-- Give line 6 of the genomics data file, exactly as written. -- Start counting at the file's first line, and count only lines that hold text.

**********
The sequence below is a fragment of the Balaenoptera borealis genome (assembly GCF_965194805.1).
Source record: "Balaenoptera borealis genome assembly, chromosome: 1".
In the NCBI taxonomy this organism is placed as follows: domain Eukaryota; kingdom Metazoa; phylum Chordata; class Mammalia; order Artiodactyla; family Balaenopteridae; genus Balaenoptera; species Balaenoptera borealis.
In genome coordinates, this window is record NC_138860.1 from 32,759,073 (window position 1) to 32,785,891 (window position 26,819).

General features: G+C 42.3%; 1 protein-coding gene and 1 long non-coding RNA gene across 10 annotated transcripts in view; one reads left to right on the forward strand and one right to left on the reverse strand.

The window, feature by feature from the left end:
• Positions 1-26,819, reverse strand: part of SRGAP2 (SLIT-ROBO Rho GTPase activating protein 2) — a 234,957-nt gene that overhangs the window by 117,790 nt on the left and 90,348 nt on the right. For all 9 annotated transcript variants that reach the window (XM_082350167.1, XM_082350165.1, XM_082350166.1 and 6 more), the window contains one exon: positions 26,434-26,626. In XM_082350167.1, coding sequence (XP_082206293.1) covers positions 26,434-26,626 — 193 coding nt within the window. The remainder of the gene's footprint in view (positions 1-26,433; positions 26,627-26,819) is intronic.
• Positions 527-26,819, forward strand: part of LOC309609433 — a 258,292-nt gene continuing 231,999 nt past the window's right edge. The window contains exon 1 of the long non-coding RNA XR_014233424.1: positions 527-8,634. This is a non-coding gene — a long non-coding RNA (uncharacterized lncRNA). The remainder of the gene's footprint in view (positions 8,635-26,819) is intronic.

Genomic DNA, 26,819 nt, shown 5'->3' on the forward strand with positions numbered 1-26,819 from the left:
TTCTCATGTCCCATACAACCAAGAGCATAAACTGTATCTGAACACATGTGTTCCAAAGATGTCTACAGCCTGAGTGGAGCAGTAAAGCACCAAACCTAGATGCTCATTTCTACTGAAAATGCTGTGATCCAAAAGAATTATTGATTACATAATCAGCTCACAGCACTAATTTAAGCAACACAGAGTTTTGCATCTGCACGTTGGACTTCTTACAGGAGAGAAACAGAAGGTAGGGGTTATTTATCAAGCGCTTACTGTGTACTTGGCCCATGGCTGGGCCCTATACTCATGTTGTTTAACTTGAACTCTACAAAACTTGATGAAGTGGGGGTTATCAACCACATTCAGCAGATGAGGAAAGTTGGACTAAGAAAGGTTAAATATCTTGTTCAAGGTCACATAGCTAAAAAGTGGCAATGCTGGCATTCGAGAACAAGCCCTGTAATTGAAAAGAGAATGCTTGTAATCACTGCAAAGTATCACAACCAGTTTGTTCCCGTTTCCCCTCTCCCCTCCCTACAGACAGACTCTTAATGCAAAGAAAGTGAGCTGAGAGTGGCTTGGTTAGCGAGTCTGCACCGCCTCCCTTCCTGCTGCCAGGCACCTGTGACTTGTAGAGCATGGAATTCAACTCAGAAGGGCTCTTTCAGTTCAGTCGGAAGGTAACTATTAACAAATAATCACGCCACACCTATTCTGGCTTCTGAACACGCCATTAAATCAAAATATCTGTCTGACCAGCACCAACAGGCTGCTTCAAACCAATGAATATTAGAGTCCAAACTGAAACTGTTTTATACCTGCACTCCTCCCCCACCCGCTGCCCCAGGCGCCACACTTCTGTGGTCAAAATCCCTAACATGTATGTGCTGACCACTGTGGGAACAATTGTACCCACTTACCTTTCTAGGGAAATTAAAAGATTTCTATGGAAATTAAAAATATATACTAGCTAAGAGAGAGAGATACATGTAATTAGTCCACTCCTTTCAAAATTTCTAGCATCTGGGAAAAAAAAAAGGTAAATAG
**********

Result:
The window, feature by feature from the left end: